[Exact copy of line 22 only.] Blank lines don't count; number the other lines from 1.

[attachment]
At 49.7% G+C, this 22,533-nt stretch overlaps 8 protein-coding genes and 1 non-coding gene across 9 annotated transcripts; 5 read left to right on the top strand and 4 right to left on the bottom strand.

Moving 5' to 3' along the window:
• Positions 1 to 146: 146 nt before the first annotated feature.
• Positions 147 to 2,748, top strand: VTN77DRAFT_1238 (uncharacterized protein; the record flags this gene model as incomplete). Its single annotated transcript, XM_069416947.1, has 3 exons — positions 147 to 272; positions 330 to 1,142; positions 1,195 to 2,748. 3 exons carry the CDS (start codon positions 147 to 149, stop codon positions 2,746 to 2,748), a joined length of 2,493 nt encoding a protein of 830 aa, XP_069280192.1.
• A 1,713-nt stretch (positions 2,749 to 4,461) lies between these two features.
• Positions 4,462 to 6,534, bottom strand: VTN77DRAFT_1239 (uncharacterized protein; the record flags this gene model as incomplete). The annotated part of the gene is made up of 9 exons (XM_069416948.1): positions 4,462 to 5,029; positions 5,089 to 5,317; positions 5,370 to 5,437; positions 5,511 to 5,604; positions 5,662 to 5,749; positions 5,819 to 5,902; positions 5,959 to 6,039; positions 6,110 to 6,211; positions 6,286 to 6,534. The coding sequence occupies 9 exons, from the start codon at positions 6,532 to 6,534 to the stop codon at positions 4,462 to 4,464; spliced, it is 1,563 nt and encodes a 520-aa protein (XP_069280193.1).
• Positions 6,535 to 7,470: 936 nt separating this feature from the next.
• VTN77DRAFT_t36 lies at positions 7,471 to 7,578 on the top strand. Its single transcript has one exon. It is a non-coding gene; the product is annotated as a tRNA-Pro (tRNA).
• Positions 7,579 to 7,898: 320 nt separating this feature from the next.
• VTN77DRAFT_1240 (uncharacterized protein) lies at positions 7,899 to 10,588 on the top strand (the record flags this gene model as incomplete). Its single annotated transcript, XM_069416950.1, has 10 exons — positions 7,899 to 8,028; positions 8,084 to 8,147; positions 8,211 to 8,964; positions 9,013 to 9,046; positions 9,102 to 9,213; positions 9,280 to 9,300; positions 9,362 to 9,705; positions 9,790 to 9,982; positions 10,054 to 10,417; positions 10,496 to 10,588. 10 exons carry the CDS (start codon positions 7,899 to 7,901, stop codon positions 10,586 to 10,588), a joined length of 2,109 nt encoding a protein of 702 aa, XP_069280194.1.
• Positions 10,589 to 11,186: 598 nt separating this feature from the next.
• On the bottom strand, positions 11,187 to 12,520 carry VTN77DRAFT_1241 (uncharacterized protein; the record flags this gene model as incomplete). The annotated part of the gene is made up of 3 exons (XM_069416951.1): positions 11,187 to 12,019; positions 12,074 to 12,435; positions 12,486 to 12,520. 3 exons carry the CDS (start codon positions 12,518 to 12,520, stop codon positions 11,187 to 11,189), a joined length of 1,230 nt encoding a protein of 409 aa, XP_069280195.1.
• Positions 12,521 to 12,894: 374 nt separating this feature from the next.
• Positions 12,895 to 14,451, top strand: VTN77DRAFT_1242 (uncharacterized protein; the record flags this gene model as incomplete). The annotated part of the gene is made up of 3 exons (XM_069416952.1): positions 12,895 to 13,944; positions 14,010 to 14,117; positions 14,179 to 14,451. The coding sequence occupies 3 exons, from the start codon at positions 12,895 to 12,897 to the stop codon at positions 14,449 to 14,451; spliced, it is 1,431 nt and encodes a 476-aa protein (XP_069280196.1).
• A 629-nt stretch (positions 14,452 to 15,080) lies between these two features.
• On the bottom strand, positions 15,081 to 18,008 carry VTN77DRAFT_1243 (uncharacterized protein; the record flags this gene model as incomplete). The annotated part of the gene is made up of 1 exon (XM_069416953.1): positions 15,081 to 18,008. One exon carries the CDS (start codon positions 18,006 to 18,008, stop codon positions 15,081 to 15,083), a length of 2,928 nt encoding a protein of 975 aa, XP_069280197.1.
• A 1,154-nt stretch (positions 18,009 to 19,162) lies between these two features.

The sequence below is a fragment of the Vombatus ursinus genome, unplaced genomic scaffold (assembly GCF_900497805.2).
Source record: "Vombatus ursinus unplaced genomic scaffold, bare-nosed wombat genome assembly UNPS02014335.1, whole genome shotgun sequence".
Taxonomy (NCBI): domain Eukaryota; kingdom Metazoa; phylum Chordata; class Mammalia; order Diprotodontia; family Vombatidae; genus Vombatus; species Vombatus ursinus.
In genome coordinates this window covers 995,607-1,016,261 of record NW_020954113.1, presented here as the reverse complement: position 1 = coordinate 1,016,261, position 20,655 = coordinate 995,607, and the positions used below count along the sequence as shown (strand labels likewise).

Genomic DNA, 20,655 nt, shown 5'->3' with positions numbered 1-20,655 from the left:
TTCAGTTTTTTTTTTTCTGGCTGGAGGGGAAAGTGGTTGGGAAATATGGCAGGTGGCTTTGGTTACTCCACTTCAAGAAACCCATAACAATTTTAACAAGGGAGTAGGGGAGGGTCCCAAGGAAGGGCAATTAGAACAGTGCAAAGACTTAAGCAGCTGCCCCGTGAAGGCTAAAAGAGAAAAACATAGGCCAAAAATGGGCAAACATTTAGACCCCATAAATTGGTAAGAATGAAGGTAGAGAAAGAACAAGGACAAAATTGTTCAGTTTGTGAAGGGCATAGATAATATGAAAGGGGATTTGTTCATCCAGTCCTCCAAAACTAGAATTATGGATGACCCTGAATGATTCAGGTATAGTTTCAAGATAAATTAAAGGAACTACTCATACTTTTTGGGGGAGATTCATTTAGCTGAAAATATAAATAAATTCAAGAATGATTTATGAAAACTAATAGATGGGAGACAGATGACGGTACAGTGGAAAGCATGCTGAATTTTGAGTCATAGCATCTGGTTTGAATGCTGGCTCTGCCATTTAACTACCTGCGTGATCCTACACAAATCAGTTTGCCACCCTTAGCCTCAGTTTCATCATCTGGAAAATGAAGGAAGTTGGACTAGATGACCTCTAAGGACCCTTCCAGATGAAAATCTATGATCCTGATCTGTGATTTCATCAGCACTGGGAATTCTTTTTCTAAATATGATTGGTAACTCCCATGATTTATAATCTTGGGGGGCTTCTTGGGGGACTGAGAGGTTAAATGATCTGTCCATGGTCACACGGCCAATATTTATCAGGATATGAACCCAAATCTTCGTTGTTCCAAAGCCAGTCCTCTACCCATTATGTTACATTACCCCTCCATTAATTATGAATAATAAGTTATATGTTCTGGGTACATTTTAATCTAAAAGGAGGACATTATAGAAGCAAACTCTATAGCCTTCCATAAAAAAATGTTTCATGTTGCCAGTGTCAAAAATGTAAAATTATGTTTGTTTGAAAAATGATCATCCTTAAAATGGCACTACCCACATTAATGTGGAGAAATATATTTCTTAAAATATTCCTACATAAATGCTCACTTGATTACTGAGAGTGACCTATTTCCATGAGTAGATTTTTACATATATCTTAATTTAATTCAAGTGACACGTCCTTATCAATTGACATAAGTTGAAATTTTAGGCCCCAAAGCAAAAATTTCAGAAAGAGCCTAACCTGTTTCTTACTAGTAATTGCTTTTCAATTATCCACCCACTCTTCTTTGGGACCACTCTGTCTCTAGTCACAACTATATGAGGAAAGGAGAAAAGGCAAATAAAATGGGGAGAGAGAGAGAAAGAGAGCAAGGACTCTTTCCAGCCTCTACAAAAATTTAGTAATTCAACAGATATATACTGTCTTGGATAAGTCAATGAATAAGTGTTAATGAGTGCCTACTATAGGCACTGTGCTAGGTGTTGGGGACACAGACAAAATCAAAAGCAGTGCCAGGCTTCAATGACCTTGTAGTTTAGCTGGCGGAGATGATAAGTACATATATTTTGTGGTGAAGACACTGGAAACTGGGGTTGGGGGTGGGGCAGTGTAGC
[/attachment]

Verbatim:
Genomic DNA, 20,655 nt, shown 5'->3' with positions numbered 1-20,655 from the left: